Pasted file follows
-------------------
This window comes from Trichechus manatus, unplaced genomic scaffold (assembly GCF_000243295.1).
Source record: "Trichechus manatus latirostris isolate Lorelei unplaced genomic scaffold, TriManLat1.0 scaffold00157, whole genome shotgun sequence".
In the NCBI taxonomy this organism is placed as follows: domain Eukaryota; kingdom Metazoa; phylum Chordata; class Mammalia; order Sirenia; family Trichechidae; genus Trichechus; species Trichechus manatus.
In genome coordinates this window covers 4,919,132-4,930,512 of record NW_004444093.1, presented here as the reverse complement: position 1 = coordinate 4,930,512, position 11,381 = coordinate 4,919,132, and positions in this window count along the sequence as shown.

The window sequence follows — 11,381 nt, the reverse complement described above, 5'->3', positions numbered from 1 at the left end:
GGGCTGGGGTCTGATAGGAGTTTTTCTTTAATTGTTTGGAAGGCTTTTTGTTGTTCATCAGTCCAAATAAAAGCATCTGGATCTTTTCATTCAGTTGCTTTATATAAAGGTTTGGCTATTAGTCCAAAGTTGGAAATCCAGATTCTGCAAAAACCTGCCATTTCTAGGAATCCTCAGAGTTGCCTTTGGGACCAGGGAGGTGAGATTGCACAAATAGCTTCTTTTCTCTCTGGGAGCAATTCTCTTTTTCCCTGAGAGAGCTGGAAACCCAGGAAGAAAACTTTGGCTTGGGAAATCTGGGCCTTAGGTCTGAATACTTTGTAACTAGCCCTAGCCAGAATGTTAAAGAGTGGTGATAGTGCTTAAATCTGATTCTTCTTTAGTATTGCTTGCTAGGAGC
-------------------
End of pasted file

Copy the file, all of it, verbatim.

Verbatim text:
This window comes from Trichechus manatus, unplaced genomic scaffold (assembly GCF_000243295.1).
Source record: "Trichechus manatus latirostris isolate Lorelei unplaced genomic scaffold, TriManLat1.0 scaffold00157, whole genome shotgun sequence".
In the NCBI taxonomy this organism is placed as follows: domain Eukaryota; kingdom Metazoa; phylum Chordata; class Mammalia; order Sirenia; family Trichechidae; genus Trichechus; species Trichechus manatus.
In genome coordinates this window covers 4,919,132-4,930,512 of record NW_004444093.1, presented here as the reverse complement: position 1 = coordinate 4,930,512, position 11,381 = coordinate 4,919,132, and positions in this window count along the sequence as shown.

The window sequence follows — 11,381 nt, the reverse complement described above, 5'->3', positions numbered from 1 at the left end:
GGGCTGGGGTCTGATAGGAGTTTTTCTTTAATTGTTTGGAAGGCTTTTTGTTGTTCATCAGTCCAAATAAAAGCATCTGGATCTTTTCATTCAGTTGCTTTATATAAAGGTTTGGCTATTAGTCCAAAGTTGGAAATCCAGATTCTGCAAAAACCTGCCATTTCTAGGAATCCTCAGAGTTGCCTTTGGGACCAGGGAGGTGAGATTGCACAAATAGCTTCTTTTCTCTCTGGGAGCAATTCTCTTTTTCCCTGAGAGAGCTGGAAACCCAGGAAGAAAACTTTGGCTTGGGAAATCTGGGCCTTAGGTCTGAATACTTTGTAACTAGCCCTAGCCAGAATGTTAAAGAGTGGTGATAGTGCTTAAATCTGATTCTTCTTTAGTATTGCTTGCTAGGAGC